ABA Banking Journal - November/December 2015 - (Page 59)
Proactive steps and strong communication keep customers engaged
BY JULIE KNUDSON
erging two organizations
is rarely simple. Financial
institutions face additional
challenges as they work to
support customers while
also undergoing a host of internal
transitions. It takes focus and careful
planning to juggle excellent client
service while transforming operations
toward a stronger institution.
Know the challenges
that lie ahead
Presenting a consistent message
to customers and employees while
bringing together two separate and
distinct cultures is an early obstacle
banks may encounter. "Undoubtedly
there is going to be a different
approach to doing business on the
part of the two financial institutions
involved," says Karen Partee, CFMP,
SVP and chief marketing officer at
Texas Bank and Trust in Longview.
Melding the best parts of each
bank into one cohesive team takes
time. "It's not going to happen
overnight, even in the best of
circumstances," Partee adds.
Employees within both organizations
may be anxious about their own
futures or worried that new workflows
will hamper productivity. Showing
customers a unified face, while
dealing with this early uncertainty,
can be particularly tricky.
Complicating the process is simple
human impatience, which may be
on full display as long periods of time
stretch between the announcement
of a merger and the actual system
conversions that impact customers.
"In an age where people expect
instantaneous information, they want
to know everything on day one,"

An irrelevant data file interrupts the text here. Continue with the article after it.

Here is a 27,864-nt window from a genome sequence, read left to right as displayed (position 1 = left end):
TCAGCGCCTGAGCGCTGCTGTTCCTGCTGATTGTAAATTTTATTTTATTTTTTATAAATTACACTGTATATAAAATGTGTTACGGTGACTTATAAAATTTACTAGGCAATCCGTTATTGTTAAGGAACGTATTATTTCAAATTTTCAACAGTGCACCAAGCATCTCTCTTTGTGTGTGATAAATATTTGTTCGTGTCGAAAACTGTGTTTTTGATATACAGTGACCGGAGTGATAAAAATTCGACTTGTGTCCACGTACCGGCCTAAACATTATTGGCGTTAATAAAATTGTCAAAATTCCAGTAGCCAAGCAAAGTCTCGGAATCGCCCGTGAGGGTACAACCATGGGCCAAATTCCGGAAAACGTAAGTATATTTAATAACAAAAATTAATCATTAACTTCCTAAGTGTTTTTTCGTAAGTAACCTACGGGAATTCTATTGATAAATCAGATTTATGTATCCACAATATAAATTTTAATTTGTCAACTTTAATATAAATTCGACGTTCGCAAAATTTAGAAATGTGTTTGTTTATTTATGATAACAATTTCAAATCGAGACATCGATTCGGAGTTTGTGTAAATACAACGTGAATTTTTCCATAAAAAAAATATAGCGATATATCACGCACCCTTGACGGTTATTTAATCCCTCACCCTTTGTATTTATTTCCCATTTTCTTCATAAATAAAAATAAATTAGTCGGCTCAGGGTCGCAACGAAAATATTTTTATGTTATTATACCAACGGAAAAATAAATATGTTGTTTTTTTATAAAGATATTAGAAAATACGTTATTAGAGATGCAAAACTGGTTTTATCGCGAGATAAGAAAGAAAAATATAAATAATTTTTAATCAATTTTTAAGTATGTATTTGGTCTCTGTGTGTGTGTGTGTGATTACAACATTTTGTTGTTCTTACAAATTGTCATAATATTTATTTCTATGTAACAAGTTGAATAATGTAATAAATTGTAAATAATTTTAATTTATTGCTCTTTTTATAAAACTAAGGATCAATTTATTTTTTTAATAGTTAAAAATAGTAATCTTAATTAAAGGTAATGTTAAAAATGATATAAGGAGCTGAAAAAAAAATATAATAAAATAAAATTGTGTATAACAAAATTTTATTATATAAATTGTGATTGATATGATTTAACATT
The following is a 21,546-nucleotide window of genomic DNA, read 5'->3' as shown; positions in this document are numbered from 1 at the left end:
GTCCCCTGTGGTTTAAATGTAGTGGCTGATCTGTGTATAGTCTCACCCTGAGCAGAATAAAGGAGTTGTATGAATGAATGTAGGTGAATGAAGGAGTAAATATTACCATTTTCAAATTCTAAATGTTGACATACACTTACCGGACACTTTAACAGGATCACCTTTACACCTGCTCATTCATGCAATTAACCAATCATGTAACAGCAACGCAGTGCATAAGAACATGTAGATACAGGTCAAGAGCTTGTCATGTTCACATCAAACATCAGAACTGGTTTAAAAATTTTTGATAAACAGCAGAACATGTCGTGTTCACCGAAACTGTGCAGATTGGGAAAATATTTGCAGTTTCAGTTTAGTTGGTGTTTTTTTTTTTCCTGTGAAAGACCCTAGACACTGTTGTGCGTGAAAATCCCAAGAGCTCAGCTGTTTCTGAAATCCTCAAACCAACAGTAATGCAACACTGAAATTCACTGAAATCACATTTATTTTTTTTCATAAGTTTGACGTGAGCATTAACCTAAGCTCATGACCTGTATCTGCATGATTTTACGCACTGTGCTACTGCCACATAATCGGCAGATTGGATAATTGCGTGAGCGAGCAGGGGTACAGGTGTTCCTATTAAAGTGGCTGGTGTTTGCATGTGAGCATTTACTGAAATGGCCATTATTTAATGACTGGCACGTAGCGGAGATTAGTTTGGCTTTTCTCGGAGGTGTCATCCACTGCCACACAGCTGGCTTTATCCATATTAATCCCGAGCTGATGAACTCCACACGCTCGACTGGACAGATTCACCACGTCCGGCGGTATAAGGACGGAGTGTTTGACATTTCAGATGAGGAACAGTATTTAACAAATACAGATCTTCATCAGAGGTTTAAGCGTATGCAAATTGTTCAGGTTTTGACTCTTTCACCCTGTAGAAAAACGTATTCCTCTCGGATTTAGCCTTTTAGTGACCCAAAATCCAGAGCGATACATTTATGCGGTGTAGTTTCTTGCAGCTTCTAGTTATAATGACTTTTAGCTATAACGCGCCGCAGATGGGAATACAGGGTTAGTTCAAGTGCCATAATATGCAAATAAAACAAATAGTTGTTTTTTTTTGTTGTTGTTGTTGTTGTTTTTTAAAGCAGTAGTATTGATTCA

says Alison van Harskamp, CFMP,
SVP and brand communications
group leader at Lititz, Pa.-based
Susquehanna Bancshares, Inc., which
was acquired by BB&T Corporation
this year in one of the biggest bank
deals since the financial crisis.
Unfortunately, many decisions that
will ultimately touch customers-from
how online logins will be impacted to
whether their favorite teller will remain in
the local branch-likely won't be made
right away. "It may not be for months,"
van Harskamp says. Managing
customer expectations is made even
more difficult when the benefits
of the merger, such as improved
ATM access or mobile services,
haven't yet been hammered out.
Because many decisions are on the
horizon, the merging banks may not
even be able to give employees the
information they need to be comfortable
with what the future will bring. Jamie
Guise, SVP of community engagement
at Evansville, Ind.-based Old National
Bank, says there are several common
questions employees are likely to have:
"What does that mean for me? Am
I going to have a job? If I do have a
position, will it be the same position?"
Employees' personal worries may
pull their attention away from the
merger process, making them
less able to provide the kind of
outstanding customer support the
new organization wants to embody.
"Recognize that there is going to be
some focus inward," Guise says.
What's the worst
that can happen?
The pitfalls banks must avoid anytime
a merger or acquisition occurs are
very real. "You're always concerned
about your brand," Partee says.
She sees customer retention, loyalty
and brand integrity all potentially
at stake if the existing relationships
on both sides of the merger aren't
attended to throughout the process.
Acquiring new customers takes far
more resources than maintaining
current ones, something banks must
keep in mind any time they join with
another institution. Partee warns
that if customers "start to desert you
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Table of Contents for the Digital Edition of ABA Banking Journal - November/December 2015
A Conversation With the Comptroller
Cover Story Doing the Right Thing
Big Data and Predictive Analytics: A Big Deal, Indeed
Stress Testing: Feeling the Pressure?
ABA Compliance Center Inbox
Cybersecurity Self-Assessment Tool Helps Combat Risk
Real Estate Lending
Banker Recommended Reading
From the States
Corporate Social Responsibility
Index of Advertisers
ABA Banking Journal - November/December 2015